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Is there any connection between fluctuation dissipation theorem and Kramers-Kronig relations? They are often described together under linear response theory but I do not see any exact connection (like one being special case of another).

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    $\begingroup$ Kubo uses Kramers-Kronig on p. 22 of his paper The Fluctuation-Dissipation Theorem, but only once. $\endgroup$ Mar 21, 2016 at 10:43
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    $\begingroup$ Fluctuations and dissipations are the real and imaginary parts of the response function, and are related to each other via Kramers-Kronig relations. The general mathematical statement behind everything is the Hilbert transform. See these key-words (Kramers-Kronig / fluctuation-dissipation / Hilbert transform) on Wikipedia, and answer your question yourself :-) $\endgroup$
    – FraSchelle
    Mar 22, 2016 at 21:28

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Kramers-Kronig relations can be understood as requirement that $\operatorname{Re} \chi(\omega)$ is an even function, while $\operatorname{Im} \chi(\omega)$ is an odd function - see this answer and the linked Wikipedia therein.

The general Fluctuation-Dissipation theorem usually written as proportionality between fluctuation energy spectrum and imaginary part of fourier of responce function: $$S_x(\omega) = \frac{2kT}{\omega}\operatorname{Im} \chi(\omega)$$ While the lhs of the above expression $S_x(\omega)=\langle x(\omega)x^*(\omega)\rangle$ is easily interpreted as "fluctuation" part. It is not at all obvious that $\operatorname{Im} \chi(\omega)$ is related to "dissipation". The standard derivation below uses the the Kramers-Kronig symmetry requirements and links $\operatorname{Im} \chi(\omega)$ to the dissipation of the system.

Assuming that we have the observable $x(t)$, the stochastic external force $f(t)$ and the response function $\chi(t)$ are linked via: $$ x(t) = \int_{-\infty}^{\infty}d\tau\; \chi(t-\tau)f(\tau)$$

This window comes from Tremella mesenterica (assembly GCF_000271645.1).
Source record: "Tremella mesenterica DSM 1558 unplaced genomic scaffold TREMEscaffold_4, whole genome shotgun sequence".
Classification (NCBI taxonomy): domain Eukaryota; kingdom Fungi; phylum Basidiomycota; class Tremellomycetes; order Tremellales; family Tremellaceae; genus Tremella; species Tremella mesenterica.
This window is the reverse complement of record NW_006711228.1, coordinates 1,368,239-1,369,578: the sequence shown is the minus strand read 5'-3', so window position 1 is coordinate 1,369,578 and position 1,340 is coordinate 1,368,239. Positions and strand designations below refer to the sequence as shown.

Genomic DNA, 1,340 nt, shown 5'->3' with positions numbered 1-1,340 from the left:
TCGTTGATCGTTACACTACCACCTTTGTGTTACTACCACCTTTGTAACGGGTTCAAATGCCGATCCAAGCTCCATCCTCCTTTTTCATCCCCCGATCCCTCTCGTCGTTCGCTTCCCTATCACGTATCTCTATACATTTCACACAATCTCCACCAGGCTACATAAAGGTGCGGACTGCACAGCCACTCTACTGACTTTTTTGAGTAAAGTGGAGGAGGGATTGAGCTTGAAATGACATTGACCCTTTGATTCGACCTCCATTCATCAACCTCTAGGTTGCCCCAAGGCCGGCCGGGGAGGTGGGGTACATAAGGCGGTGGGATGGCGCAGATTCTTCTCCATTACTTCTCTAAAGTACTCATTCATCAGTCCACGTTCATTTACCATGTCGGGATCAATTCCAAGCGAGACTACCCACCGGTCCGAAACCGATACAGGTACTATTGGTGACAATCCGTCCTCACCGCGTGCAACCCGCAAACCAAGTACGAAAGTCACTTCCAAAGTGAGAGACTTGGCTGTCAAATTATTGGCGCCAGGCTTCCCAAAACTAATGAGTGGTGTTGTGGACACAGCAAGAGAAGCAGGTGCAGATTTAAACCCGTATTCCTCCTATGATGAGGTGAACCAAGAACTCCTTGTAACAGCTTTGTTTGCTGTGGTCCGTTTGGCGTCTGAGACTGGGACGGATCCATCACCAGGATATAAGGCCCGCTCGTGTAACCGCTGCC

We want to compute dissipated power $f(t)\dot x(t)$ under periodic force $f(t) = A \cos\Omega t$. To do that we first simplify the expression for $\dot{x}(t)$. Taking the derivative gives us factor $-i\omega$ and integration over $\tau$ gives a double-$\delta$ fourier transform of the cosine:

$$\dot{x}(t) = \int \frac{d\omega}{2\pi}(-i\omega) e^{-i\omega t}\chi(\omega) \pi A[\delta(\omega - \Omega) + \delta(\omega+\Omega)]$$

Integrating out the $\delta$s we'll get: $$\dot{x}(t) =-iA\frac\Omega2\left[\chi(\Omega)e^{-i\Omega t} - \chi(-\Omega)e^{i\Omega t} \right]$$

Now we multiply by $f(t)$ and average over one period:

$$\langle W\rangle = \frac{\Omega}{2\pi}\int_0^{2\pi/\Omega}dt\;f(t)\dot{x}(t) = -\frac{i A^2\Omega}{4} \left[\chi(\Omega) - \chi(-\Omega)\right] = \frac12 A^2\Omega\operatorname{Im}\chi(\Omega) $$ In the last equality we've used that real part of $\chi(\omega)$ is even, while imaginary is odd.
This links $\operatorname{Im} \chi(\omega)$ to dissipation using Kramers-Kronig relations.

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  • $\begingroup$ What I understand from your answer is that there is no deeper connection between FD theorem and KK relations apart from the fact that $\chi(\omega)$ appears in both the relations and it represents dissipation. $\endgroup$ Apr 24, 2021 at 19:10
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    $\begingroup$ @mithusengupta123 I would say that KK relations are just mathematical equalities for a Fourier transform of certain class of functions. So KK don't really say anything about what $Im \chi$ represents. You can show that $Im \chi$ represents dissipation using KK relations (as done in the answer). $\endgroup$
    – Kostya
    Apr 24, 2021 at 19:53
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    $\begingroup$ I liked your answer. Particularly the second part. But I think the oddness of the imaginary part of $\chi(\omega)$ follows directly from the defintion of $\chi(\omega)$ which is the Fourier transform of the response function, and reality of theresponse function. One need not use KK relations to show that. I would like to know your comment on this. $\endgroup$ Apr 24, 2021 at 20:02

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